They were packaged into clever little sayings and sentiments, sometimes with a catchy little cartoon attached to them in some manner. Even before Twitter and other social media, these trifles were designed to be shared. And we were meant to take these people seriously because they amassed large followings – which they were always broadcasting and crowing about – of people ready to have their itching ears scratched by thoughts they could leverage into their own work.

The same playbook is being used by someone who has gathered around him a new generation of followers who are entranced by his ability to distill serious topics down to their most basic, stupidest elements. He’s used that ability to sell books, command large fees and more.

Often the audience for this material are those who want to feel they are pondering something new and expanding their thinking without having to do any of the actual heavy intellectual lifting. They are comforted by the fact they can report back on all the big ideas they’ve now been exposed to and can drop in their next presentation slide deck but are unburdened by the need to apply any serious rigor to the material.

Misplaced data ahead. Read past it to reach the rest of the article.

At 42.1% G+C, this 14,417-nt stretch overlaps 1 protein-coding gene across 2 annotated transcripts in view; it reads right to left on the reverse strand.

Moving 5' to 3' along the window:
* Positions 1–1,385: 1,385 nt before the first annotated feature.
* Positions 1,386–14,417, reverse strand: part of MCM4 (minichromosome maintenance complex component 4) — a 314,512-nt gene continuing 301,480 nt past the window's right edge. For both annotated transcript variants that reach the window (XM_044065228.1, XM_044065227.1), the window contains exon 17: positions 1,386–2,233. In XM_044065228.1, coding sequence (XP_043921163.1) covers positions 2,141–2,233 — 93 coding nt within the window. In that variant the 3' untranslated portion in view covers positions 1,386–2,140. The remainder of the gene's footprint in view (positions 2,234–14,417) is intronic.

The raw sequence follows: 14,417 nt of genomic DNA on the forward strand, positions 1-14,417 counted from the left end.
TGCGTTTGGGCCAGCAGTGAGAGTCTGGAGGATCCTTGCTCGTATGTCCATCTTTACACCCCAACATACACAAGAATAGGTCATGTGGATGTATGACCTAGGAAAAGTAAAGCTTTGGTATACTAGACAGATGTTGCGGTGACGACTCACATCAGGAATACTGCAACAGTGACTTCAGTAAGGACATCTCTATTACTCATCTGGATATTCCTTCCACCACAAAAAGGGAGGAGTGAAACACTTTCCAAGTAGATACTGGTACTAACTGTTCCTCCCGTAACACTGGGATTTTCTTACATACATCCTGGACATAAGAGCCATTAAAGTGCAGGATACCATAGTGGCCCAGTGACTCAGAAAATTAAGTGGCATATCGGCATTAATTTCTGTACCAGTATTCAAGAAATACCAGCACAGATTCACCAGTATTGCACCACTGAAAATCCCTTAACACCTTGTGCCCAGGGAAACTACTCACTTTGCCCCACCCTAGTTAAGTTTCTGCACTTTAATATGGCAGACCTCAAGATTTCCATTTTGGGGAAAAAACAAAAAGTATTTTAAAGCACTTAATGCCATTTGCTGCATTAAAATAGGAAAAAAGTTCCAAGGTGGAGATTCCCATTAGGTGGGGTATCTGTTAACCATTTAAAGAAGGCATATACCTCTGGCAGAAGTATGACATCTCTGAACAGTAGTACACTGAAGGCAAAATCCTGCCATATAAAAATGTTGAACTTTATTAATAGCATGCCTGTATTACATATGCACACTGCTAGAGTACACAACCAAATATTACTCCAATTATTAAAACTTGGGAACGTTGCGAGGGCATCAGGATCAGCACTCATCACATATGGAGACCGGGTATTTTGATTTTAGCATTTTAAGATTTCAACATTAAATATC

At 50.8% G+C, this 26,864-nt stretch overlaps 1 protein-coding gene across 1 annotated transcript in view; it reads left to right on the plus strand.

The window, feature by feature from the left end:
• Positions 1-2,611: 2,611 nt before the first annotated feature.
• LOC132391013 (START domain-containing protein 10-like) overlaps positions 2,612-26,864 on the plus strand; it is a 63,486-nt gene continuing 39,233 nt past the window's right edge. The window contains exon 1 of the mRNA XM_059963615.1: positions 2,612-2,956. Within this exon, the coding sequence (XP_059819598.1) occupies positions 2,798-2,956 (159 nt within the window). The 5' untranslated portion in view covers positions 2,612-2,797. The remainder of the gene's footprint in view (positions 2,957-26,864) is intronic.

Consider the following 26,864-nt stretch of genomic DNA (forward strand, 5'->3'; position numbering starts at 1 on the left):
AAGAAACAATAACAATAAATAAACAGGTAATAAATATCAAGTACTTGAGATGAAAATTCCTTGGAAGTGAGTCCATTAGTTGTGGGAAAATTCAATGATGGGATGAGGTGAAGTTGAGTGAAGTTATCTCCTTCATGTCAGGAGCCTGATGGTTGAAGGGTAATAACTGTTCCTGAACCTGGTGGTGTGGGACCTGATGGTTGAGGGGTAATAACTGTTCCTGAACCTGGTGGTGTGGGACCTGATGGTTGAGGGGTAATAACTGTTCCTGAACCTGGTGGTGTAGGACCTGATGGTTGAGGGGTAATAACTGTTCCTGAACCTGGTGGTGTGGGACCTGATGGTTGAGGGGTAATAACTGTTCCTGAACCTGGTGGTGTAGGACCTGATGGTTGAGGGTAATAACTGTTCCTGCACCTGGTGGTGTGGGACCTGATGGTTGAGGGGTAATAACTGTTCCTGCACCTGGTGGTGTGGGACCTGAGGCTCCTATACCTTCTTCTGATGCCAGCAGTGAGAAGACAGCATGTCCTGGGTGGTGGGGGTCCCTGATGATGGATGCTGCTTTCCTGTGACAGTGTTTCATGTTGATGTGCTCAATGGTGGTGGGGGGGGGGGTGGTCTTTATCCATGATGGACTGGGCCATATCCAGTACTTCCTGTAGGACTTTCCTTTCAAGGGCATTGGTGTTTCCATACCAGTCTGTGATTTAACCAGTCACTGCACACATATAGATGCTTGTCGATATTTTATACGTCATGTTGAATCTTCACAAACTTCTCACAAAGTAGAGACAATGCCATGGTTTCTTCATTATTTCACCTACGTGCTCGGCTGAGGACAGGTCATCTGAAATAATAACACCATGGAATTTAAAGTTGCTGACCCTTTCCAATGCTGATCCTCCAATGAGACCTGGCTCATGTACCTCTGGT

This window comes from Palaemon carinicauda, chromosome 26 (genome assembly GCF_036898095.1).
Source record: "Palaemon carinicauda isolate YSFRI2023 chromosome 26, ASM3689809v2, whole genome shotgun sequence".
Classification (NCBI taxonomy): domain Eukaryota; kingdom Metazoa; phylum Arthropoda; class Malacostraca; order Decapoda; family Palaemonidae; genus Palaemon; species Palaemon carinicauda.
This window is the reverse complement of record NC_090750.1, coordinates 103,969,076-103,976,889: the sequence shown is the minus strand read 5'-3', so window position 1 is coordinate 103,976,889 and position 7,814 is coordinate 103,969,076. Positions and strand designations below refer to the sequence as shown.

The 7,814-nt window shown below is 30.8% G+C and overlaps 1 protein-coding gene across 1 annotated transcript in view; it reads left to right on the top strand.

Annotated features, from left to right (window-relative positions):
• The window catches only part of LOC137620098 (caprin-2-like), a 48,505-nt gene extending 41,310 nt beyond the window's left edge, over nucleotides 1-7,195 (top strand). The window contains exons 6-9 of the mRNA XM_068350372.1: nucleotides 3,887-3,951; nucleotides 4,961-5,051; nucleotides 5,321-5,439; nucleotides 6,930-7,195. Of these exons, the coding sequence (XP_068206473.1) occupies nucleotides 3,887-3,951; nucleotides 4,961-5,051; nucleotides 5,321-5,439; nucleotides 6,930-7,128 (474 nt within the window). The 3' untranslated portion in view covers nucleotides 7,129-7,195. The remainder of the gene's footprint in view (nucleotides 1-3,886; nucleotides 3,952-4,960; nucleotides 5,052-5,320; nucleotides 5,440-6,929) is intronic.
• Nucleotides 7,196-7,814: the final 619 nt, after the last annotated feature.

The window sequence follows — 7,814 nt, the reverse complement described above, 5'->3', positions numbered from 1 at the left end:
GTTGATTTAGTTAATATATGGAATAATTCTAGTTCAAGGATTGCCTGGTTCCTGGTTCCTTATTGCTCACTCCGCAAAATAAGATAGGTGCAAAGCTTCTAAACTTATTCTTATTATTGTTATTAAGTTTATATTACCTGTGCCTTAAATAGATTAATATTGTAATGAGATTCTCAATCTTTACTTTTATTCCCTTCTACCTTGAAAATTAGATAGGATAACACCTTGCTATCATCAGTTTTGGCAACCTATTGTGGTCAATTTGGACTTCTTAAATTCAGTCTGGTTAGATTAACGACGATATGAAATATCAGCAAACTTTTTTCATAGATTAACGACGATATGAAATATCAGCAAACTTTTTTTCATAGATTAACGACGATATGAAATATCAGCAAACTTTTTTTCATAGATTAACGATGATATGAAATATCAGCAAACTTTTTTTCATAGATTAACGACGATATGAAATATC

Good for them that they have found a way to make a relatively easy living. All they have to do is draft off more substantial thinking done by others, using smaller words and creating warm feelings in the audience.

What’s clear is they’re not adding anything new. They weren’t 20 years ago and they aren’t now, but you would never know that by the attention they receive.

That’s a Big Pocket

At the end of last year I got the following notification from Pocket saying I was one of the service’s power users:

pocket 2019.png

That’s obviously a lot of reading.

Pocket has been an important part of my online reading productivity for quite a while. While reading RSS items in Feedly or simply finding interesting stories on the web I save them to Pocket and then using them in some manner.

Sometimes that’s just reading the stories. Sometimes I share them in one way or another. Sometimes they become part of a Marketing Recap column. Sometimes they’re used as the starting or supporting point in another blog post.

Whatever the case, Pocket is a great resource. While I no longer use it for recommendations, it’s still a great resource to have to search through later on when I’m looking for an article but don’t remember what exactly it was.

It’s likely the one and only time I’ll be in the 1%, so I’m going to savor it.

New For 2020

It’s a fresh set of downs, the perfect time to officially kick off or unveil a few things.

Productivity Lost